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04-01-2011 | Cardiology | Article

Dabigatran suitable alternative to warfarin in elective cardioversion


Free abstract

MedWire News: Results from the RE-LY study show that the oral direct thrombin inhibitor dabigatran has similar safety and efficacy to warfarin in atrial fibrillation (AF) patients undergoing cardioversion.

"The major finding of this study was that stroke and systemic embolism and major bleeding rates after cardioversion were low in both the dabigatran- and warfarin-assigned groups," report Michael Ezekowitz (The Heart Center, Wynnewood, Pennsylvania, USA) and team.

In the phase III RE-LY (Randomized Evaluation of Long-Term Anticoagulation Therapy) study, the researchers assessed the 30-day outcomes of 1270 patients who received dabigatran 110 mg (D110; n=647), dabigatran 150 mg (D150; n=672), or conventional warfarin (n=664) for 3 or more weeks prior to cardioversion.

In all, 1983 cardioversions were performed.

Cardioversion was preceded by transesophageal echocardiography (TEE) in 25.5%, 24.1%, and 13.3% of patients in the D110, D150, and warfarin groups, respectively, with a low rate (<2%) of left atrial thrombi detection by TEE in all groups.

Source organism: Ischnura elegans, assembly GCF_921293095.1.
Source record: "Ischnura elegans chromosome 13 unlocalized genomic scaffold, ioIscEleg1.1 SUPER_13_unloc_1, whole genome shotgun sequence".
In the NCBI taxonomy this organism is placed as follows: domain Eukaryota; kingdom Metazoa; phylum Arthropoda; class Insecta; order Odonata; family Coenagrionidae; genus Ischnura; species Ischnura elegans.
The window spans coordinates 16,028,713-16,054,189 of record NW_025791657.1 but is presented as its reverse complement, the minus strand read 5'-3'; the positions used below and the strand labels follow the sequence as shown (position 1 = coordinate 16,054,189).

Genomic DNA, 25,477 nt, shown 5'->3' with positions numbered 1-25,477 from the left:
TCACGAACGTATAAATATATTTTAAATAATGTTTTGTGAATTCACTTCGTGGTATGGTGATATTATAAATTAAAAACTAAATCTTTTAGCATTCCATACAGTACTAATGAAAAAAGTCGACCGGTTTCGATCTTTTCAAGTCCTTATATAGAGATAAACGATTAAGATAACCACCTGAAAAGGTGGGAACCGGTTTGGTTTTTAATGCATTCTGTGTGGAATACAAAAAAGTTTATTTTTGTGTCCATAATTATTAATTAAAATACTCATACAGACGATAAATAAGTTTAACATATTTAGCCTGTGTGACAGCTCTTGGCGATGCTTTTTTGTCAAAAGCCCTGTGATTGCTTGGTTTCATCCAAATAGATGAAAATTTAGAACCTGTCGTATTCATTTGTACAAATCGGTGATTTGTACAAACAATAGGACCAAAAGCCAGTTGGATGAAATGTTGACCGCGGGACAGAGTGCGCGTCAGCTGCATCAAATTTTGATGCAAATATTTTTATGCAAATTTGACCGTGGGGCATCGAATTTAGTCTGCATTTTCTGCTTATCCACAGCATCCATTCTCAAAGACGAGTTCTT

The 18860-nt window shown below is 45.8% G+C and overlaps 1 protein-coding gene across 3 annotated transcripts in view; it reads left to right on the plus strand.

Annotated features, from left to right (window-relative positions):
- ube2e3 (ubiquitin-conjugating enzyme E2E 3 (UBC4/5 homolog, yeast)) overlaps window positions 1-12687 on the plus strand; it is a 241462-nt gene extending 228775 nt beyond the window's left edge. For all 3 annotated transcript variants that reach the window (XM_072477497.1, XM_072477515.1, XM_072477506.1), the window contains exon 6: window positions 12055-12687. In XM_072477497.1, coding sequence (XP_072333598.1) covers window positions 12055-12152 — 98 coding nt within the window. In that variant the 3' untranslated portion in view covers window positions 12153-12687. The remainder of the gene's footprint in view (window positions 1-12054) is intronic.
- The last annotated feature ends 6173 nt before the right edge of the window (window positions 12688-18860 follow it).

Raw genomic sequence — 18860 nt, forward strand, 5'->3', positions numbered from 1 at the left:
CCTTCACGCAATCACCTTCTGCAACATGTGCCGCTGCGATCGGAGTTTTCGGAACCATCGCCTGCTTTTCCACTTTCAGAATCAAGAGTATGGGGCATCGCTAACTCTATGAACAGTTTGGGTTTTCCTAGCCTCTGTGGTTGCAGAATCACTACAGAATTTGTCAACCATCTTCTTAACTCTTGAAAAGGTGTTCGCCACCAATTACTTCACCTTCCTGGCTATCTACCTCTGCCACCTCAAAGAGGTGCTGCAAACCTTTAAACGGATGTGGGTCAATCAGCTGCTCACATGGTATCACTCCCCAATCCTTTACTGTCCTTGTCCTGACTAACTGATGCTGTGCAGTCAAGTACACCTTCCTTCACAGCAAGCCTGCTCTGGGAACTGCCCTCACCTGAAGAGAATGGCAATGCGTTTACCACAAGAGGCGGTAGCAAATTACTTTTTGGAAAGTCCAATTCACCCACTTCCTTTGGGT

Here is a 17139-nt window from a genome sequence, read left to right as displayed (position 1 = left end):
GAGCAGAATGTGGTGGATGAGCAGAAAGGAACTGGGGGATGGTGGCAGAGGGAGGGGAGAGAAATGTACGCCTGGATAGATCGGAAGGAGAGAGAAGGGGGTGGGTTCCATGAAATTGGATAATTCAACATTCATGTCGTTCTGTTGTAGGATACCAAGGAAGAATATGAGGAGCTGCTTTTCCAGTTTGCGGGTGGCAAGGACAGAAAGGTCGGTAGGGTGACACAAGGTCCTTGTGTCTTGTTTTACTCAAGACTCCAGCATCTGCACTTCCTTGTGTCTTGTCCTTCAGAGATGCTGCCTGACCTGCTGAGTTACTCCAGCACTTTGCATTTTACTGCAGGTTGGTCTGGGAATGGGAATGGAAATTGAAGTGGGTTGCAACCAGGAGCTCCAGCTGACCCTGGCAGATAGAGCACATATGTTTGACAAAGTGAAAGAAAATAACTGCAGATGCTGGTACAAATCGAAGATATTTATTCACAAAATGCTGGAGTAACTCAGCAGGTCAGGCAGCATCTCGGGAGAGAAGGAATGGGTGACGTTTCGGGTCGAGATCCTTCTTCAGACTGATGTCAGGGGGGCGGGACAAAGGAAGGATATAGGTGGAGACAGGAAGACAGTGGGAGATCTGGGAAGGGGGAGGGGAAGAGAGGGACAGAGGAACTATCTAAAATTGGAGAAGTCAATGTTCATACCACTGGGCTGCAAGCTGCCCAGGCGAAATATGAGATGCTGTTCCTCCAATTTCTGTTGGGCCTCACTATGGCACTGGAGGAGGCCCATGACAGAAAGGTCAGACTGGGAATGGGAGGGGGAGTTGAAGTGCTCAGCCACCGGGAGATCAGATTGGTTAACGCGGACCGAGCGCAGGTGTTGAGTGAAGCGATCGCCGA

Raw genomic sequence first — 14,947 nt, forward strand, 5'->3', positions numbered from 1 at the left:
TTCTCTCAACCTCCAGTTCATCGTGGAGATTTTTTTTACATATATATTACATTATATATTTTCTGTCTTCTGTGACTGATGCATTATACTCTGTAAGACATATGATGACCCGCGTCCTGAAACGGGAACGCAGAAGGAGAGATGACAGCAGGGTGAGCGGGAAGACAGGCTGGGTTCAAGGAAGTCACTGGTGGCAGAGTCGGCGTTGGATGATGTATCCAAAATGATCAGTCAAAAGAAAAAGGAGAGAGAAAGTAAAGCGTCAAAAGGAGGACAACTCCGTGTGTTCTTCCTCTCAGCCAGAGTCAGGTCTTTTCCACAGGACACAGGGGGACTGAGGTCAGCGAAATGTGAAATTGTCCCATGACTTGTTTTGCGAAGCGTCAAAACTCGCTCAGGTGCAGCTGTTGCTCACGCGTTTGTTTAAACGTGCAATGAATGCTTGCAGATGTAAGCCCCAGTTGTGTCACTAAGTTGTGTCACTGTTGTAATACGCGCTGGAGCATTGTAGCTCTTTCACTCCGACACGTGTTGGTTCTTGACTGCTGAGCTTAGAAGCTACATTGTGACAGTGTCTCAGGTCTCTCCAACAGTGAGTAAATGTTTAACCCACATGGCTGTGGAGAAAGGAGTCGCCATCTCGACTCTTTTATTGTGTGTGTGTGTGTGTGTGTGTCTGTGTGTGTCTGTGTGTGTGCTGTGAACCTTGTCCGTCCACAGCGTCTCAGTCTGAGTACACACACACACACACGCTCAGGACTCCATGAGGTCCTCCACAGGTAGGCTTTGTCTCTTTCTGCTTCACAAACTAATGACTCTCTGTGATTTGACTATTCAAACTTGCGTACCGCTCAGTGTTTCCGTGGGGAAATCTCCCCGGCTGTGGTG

The findings, reported in the journal Circulation, show similar 30-day rates of stroke and systemic embolism irrespective of type of anticoagulant used.

Specifically, patients in the D110, D150, and warfarin groups had respective stroke rates of 0.8%, 0.3%, and 0.6%; rates were similar in patients who did and did not have TEE before cardioversion.

This, say Ezekowitz and team, suggests "that cardioversion could be performed on patients on dabigatran regardless of the use of TEE."

Major bleeding rates were also low in all patients, although those taking dabigatran 110 mg had a nonsignificantly higher rate than patients taking dabigatran 150 mg or warfarin, at 1.7% versus 0.6% and 0.6%, respectively.

The researchers conclude: "The RE-LY trial confirmed the efficacy and safety of warfarin in cardioversion in a large cohort of warfarin-treated patients."

They add that dabigatran and warfarin "are comparable in this setting."

MedWire ( is an independent clinical news service provided by Current Medicine Group, a trading division of Springer Healthcare Limited. © Springer Healthcare Ltd; 2011

By Lauretta Ihonor


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